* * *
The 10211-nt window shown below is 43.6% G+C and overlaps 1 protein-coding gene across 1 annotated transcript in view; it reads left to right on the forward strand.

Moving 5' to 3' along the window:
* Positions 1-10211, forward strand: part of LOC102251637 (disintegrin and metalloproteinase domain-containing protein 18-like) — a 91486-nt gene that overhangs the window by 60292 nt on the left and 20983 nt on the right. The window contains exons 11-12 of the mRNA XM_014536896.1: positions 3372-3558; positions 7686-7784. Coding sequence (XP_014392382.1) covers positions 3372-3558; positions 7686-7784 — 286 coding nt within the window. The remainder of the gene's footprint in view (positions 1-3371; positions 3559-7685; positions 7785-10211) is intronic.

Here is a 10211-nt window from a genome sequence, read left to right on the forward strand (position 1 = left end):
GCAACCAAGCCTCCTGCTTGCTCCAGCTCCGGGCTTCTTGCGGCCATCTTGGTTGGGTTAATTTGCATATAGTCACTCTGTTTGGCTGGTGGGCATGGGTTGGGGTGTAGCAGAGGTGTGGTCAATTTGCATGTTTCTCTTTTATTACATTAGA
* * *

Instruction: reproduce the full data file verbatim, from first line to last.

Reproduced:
The 10211-nt window shown below is 43.6% G+C and overlaps 1 protein-coding gene across 1 annotated transcript in view; it reads left to right on the forward strand.

Moving 5' to 3' along the window:
* Positions 1-10211, forward strand: part of LOC102251637 (disintegrin and metalloproteinase domain-containing protein 18-like) — a 91486-nt gene that overhangs the window by 60292 nt on the left and 20983 nt on the right. The window contains exons 11-12 of the mRNA XM_014536896.1: positions 3372-3558; positions 7686-7784. Coding sequence (XP_014392382.1) covers positions 3372-3558; positions 7686-7784 — 286 coding nt within the window. The remainder of the gene's footprint in view (positions 1-3371; positions 3559-7685; positions 7785-10211) is intronic.

Here is a 10211-nt window from a genome sequence, read left to right on the forward strand (position 1 = left end):
GCAACCAAGCCTCCTGCTTGCTCCAGCTCCGGGCTTCTTGCGGCCATCTTGGTTGGGTTAATTTGCATATAGTCACTCTGTTTGGCTGGTGGGCATGGGTTGGGGTGTAGCAGAGGTGTGGTCAATTTGCATGTTTCTCTTTTATTACATTAGA